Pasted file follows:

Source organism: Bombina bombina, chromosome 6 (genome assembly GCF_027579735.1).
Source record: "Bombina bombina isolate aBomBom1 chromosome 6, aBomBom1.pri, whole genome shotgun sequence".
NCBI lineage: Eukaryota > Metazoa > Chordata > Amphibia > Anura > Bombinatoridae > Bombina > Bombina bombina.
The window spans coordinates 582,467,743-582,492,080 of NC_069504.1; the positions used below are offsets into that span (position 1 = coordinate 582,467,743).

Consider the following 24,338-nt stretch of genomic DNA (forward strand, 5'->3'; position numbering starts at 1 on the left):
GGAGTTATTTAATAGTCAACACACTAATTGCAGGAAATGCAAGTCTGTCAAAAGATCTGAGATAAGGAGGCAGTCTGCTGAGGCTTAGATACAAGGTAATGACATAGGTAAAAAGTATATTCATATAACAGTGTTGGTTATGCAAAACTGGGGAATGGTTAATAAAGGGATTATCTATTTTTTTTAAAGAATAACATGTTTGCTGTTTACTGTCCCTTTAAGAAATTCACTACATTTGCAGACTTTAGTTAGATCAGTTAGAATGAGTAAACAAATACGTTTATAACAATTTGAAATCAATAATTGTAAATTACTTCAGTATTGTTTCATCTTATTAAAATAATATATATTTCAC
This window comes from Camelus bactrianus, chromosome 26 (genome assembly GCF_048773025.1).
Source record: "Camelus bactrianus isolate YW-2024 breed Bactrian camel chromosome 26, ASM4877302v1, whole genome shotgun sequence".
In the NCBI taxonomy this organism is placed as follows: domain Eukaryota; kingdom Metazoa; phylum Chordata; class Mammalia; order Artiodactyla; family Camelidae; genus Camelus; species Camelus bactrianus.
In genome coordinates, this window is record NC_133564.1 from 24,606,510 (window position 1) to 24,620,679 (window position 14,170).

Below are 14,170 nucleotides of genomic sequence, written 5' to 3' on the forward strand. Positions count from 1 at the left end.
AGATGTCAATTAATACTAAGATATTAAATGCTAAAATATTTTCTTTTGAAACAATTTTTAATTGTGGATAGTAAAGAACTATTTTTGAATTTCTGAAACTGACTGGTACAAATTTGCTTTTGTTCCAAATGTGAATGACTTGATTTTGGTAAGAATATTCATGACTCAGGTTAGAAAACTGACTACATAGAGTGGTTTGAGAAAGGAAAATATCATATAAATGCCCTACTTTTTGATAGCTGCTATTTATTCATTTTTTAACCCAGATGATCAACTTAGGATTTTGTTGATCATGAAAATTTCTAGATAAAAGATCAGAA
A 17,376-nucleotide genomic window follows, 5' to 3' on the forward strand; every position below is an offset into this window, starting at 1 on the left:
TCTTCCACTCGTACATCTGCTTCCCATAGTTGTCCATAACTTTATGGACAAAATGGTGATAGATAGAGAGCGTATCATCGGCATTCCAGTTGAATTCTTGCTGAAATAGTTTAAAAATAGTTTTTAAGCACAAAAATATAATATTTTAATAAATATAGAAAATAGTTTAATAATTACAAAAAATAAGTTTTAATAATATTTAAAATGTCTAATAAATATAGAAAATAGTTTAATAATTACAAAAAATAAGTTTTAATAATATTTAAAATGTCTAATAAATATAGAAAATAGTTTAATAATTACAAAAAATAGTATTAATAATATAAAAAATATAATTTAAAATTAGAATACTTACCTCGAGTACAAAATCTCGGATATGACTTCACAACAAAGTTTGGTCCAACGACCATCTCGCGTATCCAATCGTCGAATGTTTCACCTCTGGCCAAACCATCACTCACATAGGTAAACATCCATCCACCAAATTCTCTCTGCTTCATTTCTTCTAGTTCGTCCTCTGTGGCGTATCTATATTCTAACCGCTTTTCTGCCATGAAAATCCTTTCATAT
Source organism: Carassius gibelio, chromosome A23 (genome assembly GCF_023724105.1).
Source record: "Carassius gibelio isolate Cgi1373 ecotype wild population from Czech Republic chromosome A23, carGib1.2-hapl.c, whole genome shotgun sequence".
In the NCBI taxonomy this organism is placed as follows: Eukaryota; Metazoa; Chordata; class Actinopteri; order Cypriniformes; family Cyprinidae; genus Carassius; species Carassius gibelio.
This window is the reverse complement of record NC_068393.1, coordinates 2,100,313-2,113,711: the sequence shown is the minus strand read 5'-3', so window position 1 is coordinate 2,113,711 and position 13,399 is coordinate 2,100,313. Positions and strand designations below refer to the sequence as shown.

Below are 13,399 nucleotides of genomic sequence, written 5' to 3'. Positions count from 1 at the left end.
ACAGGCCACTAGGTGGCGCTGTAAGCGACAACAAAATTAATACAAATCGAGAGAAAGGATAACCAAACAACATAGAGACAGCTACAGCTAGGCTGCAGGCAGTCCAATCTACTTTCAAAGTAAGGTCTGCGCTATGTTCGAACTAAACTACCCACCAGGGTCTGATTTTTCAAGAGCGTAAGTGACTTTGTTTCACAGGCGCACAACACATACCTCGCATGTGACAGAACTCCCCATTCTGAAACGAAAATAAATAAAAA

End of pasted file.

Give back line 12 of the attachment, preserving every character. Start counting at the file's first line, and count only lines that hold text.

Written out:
AGATGTCAATTAATACTAAGATATTAAATGCTAAAATATTTTCTTTTGAAACAATTTTTAATTGTGGATAGTAAAGAACTATTTTTGAATTTCTGAAACTGACTGGTACAAATTTGCTTTTGTTCCAAATGTGAATGACTTGATTTTGGTAAGAATATTCATGACTCAGGTTAGAAAACTGACTACATAGAGTGGTTTGAGAAAGGAAAATATCATATAAATGCCCTACTTTTTGATAGCTGCTATTTATTCATTTTTTAACCCAGATGATCAACTTAGGATTTTGTTGATCATGAAAATTTCTAGATAAAAGATCAGAA